Black Petals Issue #82 Winter, 2018

Mars-News, Views and Commentary
A Nowhere Friend-Fiction by Roy Dorman
Broken Image-Fiction by Andrew Newall
Monster-Fiction by Paloma Palacios
Salvation_Fiction by Scott Dixon, Featured Author
Scream-Fiction by Anthony ('Tony') Lukas
Surviving Montezuma-Fiction by Kenneth James Crist, Chapters 13 & 14
The Foundling-Fiction by Roy Dorman
The Girl Who Isn't Talked About-Fiction by James Gallagher
Beggar's Curse-Poem by Alexis Child
Marco-Three poems from Christopher Hivner
In Line at the Terminal-Four poems by Michael Keshigian
Ghost Poets-Four Poems by Jerry McGinley
Killer Clowns-Four Cryptid Poems by Richard Stevenson




By Tony Lukas


Letting loose

       They had followed him into the passageway and now had him cornered in a bend in the alley. They smirked and ridiculed him, predators confident that they had treed their prey. 

        He only half listened to them, what they were saying being really nothing he hadn’t heard before in one form or another. He stood with his back pressed against the alley wall, wishing to somehow just pass through it and flee.

His fear was nothing new to him. He had been afraid all his life, crippled by shyness, intimidated by just about everyone from store clerks to school bullies, from telemarketers to the type A personalities at his jobs, from a stern father to insurance salesmen. He’d always resolved after each incident of being cowed or taken advantage of to do better, to stand up and not be manipulated and shoved around. But he never did, at work or anywhere. He always caved and hated them and himself for it.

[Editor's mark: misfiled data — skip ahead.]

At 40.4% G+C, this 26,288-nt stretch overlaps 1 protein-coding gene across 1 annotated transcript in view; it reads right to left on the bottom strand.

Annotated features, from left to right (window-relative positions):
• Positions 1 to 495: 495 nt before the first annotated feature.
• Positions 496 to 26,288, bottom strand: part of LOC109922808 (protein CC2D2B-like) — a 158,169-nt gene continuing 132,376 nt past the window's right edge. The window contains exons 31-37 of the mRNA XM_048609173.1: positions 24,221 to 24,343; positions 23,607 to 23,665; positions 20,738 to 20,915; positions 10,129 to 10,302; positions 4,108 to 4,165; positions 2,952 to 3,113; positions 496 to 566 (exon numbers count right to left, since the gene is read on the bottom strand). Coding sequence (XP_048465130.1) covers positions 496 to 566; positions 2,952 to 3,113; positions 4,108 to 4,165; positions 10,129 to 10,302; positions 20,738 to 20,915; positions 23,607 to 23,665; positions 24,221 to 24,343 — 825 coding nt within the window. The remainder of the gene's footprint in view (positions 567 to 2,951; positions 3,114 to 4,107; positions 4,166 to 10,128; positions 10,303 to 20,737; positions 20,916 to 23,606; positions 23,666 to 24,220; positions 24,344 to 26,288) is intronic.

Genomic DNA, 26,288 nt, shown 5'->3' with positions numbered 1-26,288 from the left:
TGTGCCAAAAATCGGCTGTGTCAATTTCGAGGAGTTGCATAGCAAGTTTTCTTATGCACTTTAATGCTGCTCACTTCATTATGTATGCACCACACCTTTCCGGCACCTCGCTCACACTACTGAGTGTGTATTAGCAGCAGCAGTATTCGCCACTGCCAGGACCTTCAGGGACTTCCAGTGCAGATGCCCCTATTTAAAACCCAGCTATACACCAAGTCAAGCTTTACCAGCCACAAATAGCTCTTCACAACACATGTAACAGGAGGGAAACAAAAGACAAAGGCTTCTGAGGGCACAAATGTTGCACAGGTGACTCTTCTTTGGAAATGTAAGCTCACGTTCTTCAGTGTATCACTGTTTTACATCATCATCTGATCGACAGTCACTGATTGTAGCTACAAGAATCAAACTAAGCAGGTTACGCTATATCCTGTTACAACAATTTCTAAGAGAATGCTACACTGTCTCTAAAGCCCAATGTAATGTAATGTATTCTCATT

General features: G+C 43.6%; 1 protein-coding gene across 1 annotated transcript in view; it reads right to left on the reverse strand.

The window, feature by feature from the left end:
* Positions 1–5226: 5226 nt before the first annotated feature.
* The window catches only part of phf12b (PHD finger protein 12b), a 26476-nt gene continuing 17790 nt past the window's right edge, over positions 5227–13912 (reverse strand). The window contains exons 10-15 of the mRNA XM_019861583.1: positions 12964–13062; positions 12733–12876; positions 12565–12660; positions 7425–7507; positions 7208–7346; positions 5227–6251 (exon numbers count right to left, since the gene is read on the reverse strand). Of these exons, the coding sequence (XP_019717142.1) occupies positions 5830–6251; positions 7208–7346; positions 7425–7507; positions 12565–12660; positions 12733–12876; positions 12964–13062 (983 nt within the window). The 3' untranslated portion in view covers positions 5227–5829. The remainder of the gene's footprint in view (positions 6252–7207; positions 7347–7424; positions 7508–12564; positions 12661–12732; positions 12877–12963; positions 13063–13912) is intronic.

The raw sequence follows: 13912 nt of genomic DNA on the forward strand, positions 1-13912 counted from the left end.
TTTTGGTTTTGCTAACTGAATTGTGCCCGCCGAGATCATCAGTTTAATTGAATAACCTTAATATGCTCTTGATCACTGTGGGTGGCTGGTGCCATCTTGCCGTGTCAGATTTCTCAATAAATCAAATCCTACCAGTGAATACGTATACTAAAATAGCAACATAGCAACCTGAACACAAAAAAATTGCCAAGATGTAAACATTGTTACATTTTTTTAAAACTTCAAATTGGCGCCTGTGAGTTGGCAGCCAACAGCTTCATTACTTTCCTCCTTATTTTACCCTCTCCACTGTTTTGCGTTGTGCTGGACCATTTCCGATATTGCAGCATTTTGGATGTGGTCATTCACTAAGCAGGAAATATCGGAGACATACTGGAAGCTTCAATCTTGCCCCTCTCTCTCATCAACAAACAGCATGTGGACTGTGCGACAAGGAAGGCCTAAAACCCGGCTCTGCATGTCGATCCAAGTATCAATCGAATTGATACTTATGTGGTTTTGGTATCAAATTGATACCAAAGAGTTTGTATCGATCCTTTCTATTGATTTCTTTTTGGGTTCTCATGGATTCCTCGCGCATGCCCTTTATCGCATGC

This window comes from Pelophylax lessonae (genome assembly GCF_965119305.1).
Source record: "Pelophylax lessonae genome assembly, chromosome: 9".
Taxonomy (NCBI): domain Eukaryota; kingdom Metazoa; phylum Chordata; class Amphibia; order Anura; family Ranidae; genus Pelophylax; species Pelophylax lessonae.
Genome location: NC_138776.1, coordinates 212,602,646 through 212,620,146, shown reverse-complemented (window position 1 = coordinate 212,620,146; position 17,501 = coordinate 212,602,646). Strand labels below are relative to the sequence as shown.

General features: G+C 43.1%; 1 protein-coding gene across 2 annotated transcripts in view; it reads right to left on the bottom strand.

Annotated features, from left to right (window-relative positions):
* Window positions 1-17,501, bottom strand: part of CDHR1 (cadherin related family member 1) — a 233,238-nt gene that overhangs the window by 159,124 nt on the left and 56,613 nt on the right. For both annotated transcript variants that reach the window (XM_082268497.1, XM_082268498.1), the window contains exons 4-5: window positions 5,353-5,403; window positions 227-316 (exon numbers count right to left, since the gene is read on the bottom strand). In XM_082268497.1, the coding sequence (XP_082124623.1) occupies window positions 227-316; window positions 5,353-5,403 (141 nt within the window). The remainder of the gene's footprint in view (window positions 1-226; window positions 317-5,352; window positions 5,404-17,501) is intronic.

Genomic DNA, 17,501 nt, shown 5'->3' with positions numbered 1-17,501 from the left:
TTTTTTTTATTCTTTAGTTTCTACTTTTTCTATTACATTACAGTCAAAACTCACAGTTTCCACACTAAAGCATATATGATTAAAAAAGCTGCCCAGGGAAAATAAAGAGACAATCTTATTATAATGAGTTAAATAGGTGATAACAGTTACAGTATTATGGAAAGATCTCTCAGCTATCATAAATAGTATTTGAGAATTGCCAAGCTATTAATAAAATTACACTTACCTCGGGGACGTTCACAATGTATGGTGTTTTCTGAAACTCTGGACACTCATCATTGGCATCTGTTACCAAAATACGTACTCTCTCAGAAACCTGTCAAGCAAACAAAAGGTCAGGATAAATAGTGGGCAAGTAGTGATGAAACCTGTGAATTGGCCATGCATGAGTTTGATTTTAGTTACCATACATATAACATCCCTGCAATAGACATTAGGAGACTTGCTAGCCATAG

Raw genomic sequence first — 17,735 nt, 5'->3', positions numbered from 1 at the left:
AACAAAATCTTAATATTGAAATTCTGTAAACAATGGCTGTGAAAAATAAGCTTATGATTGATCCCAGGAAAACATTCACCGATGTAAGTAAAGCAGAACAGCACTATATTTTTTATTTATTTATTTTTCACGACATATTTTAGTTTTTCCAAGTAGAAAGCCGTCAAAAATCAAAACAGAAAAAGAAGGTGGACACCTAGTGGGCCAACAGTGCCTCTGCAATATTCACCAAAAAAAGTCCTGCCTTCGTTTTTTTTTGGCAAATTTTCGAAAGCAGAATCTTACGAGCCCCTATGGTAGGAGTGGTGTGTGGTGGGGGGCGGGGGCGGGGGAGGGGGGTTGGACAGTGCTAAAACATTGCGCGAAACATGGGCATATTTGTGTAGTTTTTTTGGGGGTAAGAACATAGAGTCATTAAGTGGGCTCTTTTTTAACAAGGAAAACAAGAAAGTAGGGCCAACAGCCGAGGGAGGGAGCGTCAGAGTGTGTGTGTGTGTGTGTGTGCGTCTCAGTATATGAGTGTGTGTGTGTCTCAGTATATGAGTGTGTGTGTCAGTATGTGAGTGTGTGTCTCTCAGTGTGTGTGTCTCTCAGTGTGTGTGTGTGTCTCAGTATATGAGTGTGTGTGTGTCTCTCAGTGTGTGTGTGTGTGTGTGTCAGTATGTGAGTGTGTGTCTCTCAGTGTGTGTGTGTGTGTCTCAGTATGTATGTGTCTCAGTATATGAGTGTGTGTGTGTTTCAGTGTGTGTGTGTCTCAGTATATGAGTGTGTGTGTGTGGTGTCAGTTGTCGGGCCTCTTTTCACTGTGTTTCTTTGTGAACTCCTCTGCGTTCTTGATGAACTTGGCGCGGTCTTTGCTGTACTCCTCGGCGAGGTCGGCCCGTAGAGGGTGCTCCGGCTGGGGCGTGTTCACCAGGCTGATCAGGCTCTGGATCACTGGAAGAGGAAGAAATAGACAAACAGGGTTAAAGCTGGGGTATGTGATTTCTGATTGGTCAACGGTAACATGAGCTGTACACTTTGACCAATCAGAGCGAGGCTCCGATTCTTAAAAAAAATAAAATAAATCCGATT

And here it all was manifest in two smirking punks, all the crap he had swallowed his whole life personified in a pair worthless, arrogant nothings. He stared at their mocking faces and felt his lifetime of frustration and fear and the rage...rage...rage boiling inside him.

        It started deep within, a pounding in his very core, then rose as a growl deep in his throat; his mouth opened and vomited out a wail that rose to a howl that smashed into the alley walls and pounded the air. He screamed and screamed, his arms rigid, his hands claws, his whole body emptying out the years of abuse and humiliation in a scream that would not stop. The fetid air of the alley pulsed with it, the waves roaring out from him and slamming into the punks and shoving them back and back and back, pounding them down to the filthy pavement, their bodies contorting as their bones snapped and blood gushed from their gasping mouths.

       He heard none of that over the anguished wail that was still pouring from him, until it slowly weakened, trailing off to nothing as he sagged against the alley wall, spent, empty, now hearing only his own quiet sobs and what sounded like the bubbling mewing of a dying cat coming from down the alley.


The End



Tony Lukas,, of Petaluma, California, who wrote BP #82’s “Scream” (+ BP #77’s “Smith’s Emporium”), is a retired attorney and chocolatier, now spending time working t-time in a national park and writing a story or two. He has previously been published in,, and Yellow Mama.

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